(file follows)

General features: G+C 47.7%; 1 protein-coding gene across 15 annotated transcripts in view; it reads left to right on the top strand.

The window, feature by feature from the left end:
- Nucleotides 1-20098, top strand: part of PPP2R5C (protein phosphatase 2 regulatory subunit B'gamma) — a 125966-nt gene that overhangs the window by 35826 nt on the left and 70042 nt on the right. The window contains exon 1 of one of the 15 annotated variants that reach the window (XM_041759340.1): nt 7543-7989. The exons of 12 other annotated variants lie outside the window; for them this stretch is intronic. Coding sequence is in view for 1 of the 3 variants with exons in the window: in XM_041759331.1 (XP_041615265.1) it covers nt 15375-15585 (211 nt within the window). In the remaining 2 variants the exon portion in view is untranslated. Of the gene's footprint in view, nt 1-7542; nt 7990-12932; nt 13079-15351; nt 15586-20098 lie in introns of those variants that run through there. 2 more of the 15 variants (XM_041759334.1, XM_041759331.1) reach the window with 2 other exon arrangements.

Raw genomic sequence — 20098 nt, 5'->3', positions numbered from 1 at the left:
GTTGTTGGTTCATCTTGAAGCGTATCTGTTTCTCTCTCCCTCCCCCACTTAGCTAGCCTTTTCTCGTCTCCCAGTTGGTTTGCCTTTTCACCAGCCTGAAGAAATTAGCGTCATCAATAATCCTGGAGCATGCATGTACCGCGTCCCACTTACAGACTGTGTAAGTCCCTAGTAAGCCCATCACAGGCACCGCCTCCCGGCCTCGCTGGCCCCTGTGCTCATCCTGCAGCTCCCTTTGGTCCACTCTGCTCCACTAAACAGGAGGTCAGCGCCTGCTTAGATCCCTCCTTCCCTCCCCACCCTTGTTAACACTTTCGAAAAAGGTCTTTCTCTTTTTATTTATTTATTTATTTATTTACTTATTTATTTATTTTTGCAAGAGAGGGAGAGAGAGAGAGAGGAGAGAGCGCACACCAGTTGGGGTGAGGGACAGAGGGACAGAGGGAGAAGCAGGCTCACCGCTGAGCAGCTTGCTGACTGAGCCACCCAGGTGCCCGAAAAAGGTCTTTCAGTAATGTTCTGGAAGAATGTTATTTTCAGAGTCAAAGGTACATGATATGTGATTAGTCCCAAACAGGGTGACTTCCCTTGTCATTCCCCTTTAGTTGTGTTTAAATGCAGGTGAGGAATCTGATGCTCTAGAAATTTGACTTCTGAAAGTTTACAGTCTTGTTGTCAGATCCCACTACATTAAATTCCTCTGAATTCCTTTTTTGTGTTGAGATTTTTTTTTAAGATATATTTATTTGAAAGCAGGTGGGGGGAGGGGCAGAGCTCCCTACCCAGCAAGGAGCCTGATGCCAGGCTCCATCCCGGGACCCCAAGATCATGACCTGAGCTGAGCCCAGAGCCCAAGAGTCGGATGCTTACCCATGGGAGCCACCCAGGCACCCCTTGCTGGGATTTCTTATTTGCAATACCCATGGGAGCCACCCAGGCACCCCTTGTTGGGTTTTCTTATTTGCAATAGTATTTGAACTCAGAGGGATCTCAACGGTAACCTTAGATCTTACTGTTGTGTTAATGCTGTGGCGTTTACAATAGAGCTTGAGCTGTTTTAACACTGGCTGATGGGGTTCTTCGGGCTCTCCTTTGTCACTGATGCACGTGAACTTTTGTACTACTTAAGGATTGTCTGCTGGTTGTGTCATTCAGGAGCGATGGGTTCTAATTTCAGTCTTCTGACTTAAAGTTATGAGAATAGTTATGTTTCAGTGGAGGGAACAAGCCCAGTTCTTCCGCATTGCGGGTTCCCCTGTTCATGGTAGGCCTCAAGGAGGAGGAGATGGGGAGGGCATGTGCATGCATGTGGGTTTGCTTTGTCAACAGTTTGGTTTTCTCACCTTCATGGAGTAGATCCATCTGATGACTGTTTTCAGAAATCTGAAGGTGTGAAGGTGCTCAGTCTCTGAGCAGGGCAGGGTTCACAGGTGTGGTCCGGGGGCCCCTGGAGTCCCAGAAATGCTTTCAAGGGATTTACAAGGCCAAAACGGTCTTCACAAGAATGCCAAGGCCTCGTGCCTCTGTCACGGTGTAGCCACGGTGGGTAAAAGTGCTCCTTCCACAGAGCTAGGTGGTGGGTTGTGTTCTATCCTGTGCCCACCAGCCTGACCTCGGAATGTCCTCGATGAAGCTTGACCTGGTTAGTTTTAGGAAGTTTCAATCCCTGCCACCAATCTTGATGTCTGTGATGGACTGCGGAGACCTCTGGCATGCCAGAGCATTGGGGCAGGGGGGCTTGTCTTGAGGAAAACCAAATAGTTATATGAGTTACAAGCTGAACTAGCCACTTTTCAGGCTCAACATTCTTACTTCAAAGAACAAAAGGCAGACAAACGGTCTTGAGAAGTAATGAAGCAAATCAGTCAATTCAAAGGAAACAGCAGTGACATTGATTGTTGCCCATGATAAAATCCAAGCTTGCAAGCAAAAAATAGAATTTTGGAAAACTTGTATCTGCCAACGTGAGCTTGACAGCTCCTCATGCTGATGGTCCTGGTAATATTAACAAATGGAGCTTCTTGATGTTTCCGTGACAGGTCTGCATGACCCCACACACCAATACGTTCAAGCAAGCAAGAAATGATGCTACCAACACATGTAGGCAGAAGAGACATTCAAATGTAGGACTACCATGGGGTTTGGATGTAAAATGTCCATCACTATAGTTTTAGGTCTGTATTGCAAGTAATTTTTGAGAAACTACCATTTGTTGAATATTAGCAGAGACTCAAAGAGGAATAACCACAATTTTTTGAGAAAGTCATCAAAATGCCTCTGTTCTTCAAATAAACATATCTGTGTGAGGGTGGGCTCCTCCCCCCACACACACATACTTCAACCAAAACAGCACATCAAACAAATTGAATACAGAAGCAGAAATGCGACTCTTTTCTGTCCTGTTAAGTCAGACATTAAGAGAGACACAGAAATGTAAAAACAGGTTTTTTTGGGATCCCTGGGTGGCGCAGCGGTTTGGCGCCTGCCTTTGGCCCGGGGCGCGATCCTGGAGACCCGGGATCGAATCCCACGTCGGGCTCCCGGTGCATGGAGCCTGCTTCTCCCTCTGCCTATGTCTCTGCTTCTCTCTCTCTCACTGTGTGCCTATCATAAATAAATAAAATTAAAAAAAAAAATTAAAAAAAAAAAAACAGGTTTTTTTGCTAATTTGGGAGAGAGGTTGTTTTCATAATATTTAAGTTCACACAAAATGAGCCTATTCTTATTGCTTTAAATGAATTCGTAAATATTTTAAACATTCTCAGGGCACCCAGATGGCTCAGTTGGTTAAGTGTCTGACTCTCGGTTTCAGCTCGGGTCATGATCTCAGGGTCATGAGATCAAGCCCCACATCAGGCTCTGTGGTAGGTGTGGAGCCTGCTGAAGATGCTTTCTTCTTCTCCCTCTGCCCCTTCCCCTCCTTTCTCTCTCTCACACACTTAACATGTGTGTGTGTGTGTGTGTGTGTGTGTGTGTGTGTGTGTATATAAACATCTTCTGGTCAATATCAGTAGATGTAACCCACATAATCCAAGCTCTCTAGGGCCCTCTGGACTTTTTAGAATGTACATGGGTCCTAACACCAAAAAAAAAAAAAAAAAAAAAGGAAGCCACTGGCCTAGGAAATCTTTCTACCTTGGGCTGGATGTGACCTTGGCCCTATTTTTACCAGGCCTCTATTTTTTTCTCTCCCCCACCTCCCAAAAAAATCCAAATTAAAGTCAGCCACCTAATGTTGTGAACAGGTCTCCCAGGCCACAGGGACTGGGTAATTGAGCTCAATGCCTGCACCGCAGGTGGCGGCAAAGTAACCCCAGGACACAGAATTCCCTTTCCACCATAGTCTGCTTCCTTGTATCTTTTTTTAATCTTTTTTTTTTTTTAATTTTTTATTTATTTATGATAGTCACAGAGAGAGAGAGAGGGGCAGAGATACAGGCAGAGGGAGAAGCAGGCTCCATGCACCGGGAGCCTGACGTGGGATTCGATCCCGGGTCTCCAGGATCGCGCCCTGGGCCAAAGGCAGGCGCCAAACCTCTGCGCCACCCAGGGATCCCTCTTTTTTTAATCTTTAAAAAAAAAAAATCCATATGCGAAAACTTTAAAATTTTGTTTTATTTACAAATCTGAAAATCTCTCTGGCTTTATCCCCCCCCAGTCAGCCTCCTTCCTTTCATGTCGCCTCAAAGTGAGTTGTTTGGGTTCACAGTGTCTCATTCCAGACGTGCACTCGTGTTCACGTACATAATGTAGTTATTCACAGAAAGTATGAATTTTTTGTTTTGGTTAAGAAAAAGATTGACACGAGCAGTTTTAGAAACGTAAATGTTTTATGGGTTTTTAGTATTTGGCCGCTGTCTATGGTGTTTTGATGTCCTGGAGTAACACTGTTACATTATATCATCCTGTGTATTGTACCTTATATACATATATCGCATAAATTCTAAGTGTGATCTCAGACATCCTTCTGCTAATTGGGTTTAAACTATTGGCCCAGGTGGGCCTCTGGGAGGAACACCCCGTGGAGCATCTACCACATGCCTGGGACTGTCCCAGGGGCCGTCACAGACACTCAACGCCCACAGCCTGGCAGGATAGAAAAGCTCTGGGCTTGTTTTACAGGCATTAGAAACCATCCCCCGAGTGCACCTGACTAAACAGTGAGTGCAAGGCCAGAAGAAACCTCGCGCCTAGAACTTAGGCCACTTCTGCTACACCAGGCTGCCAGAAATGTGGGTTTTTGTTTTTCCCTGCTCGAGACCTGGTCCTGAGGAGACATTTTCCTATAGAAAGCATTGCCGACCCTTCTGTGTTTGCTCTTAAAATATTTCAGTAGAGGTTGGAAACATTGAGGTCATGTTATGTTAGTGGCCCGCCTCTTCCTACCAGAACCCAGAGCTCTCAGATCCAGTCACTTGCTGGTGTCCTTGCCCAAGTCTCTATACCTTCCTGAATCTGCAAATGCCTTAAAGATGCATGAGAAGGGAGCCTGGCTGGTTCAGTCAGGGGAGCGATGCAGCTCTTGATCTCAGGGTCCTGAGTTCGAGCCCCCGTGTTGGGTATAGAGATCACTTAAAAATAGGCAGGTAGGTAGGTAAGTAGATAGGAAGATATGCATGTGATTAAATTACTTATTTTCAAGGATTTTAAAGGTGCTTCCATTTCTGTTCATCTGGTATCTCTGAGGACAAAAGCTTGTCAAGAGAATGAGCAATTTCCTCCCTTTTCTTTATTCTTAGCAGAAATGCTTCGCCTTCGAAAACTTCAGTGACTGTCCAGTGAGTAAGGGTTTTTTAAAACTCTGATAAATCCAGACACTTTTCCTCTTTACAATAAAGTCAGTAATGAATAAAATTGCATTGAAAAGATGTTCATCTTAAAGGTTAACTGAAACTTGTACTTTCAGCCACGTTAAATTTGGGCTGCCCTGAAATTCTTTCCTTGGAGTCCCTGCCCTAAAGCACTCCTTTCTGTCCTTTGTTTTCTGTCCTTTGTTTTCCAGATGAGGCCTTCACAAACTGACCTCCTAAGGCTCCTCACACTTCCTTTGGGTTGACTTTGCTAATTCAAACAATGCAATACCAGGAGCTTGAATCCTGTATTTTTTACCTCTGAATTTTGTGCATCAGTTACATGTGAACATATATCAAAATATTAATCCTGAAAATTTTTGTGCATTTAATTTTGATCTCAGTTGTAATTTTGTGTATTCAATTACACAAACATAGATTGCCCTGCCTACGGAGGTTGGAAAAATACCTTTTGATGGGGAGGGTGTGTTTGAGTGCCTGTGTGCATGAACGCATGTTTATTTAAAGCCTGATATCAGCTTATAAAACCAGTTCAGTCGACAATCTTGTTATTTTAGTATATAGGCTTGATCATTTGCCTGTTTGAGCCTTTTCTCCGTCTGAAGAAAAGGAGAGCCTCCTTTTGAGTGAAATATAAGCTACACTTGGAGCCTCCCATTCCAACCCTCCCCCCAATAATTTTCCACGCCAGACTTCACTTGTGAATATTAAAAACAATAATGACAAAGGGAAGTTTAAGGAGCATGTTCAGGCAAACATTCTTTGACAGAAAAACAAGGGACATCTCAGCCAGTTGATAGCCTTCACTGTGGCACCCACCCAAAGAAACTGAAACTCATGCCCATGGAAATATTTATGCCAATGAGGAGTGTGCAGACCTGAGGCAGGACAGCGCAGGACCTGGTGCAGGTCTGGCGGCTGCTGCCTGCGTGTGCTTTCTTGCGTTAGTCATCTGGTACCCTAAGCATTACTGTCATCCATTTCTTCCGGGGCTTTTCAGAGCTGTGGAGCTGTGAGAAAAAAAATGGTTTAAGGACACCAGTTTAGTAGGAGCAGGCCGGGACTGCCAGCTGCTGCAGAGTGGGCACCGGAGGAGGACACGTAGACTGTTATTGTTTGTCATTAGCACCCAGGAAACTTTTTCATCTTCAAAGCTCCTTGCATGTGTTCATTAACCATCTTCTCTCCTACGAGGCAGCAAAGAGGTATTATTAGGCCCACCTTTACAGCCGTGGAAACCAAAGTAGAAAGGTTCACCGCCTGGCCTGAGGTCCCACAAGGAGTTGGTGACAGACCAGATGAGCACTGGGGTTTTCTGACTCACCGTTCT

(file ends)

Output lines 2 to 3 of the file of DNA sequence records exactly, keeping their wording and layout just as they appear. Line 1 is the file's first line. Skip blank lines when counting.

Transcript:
The window, feature by feature from the left end:
- Nucleotides 1-20098, top strand: part of PPP2R5C (protein phosphatase 2 regulatory subunit B'gamma) — a 125966-nt gene that overhangs the window by 35826 nt on the left and 70042 nt on the right. The window contains exon 1 of one of the 15 annotated variants that reach the window (XM_041759340.1): nt 7543-7989. The exons of 12 other annotated variants lie outside the window; for them this stretch is intronic. Coding sequence is in view for 1 of the 3 variants with exons in the window: in XM_041759331.1 (XP_041615265.1) it covers nt 15375-15585 (211 nt within the window). In the remaining 2 variants the exon portion in view is untranslated. Of the gene's footprint in view, nt 1-7542; nt 7990-12932; nt 13079-15351; nt 15586-20098 lie in introns of those variants that run through there. 2 more of the 15 variants (XM_041759334.1, XM_041759331.1) reach the window with 2 other exon arrangements.